Dillwynia tenuifolia

Distribution Map
Family: Fabaceae subfamily Faboideae
Distribution: Western Sydney on old alluvial soils.
Common Name: No generally accepted common name
Derivation of
Dillwynia...after Lewis Dillwyn, an English botanist.
tenuifolia...having slender leaves.
Listed as Vulnerable under the EPBC Act* (ie. facing a high risk of extinction in the wild in the medium-term future, as determined in accordance with prescribed criteria). Classified as 2VCi under the ROTAP * system.

General Description:

Dillwynia is an endemic genus of 20 or more species which are found in all Australian states. All are small to medium-sized shrubs having typical "pea"-shaped flowers usually in shades or yellow or orange. Similar closely related plants include Pultenaea, Phyllota, Aotus and Daviesia. Pea flowers consist of 4 petals; the "standard", the "keel" and two "wings" as shown in the diagram.

Dillwynia tenuifolia
Dillwynia tenuifolia
Photo: Brian Walters

The flowers of Dillwynia have a "standard" which is broader than it is high. These plants (as well as Acacia) are often colonising species which germinate quickly after fires to stabilize the soil and to provide nitrogen (all are legumes able to "fix" nitrogen from the atmosphere in nodules on their roots).

Pea flower diagram   

Dillwynia tenuifolia is now quite rare in nature, much of its habitat having been cleared for the development of the city of Sydney. It is a shrub to about 1 metre in height and spread. The leaves are linear and about 10 mm in length. The flowers, which appear in early spring (but may continue through until mid summer) are about 10 mm in diameter and are yellow with an orange throat. They occur in masses and provide a colourful display. After flowering, the hard seeds develop in small pods.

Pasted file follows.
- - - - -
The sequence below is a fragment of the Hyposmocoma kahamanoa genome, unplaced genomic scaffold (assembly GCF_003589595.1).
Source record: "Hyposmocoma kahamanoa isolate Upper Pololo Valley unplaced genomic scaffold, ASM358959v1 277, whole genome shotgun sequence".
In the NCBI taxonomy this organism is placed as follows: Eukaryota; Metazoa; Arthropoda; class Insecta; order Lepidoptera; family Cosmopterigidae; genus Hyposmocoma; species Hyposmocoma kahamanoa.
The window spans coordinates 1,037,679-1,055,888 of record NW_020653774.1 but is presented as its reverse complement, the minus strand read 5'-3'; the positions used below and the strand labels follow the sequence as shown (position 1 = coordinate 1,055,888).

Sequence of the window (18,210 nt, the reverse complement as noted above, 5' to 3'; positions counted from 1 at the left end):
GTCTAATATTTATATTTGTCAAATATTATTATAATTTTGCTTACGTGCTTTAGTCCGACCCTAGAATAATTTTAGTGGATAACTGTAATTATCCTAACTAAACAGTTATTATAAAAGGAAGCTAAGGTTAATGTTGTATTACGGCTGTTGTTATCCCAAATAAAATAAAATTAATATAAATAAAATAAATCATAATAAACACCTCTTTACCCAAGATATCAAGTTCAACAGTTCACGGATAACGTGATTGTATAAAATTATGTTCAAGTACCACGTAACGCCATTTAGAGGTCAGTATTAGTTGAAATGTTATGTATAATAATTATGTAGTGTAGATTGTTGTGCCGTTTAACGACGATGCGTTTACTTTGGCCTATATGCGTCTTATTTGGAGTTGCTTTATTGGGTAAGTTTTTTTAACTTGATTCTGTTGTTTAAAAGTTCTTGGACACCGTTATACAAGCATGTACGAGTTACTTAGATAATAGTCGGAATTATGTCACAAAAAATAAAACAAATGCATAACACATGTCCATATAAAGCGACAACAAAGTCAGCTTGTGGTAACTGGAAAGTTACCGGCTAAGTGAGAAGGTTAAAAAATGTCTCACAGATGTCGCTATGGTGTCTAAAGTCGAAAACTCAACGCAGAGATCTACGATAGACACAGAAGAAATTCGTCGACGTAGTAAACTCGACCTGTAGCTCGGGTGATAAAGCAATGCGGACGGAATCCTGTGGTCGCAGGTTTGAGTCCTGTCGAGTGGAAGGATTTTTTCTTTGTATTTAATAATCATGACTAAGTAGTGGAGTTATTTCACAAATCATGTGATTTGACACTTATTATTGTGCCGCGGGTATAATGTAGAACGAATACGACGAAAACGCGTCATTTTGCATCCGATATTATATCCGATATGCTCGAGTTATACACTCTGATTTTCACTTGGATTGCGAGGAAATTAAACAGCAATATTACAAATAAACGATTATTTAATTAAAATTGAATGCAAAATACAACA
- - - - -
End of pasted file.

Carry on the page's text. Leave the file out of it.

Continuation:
D.tenuifolia is not well known in cultivation due to its rarity in nature. It is suited to well drained soils in a sunny position but may not be especially long lived (perhaps 5 years).

Propagation from seed is relatively easy following pre-treatment to break the physical dormancy provided by the impervious seed coat. Pre-treatment can be carried out by abrasion or by the use of boiling water (further details can be found in the Seed Propagation page). The seed retains viability for many years. Cuttings strike reasonably well using firm, current season's growth.

* EPBC Act = Environment Protection and Biodiversity Conservation Act 1999;
  ROTAP = Rare or Threatened Australian Plants (Briggs and Leigh, 1988)
  For further information refer the Australian Plants at Risk page

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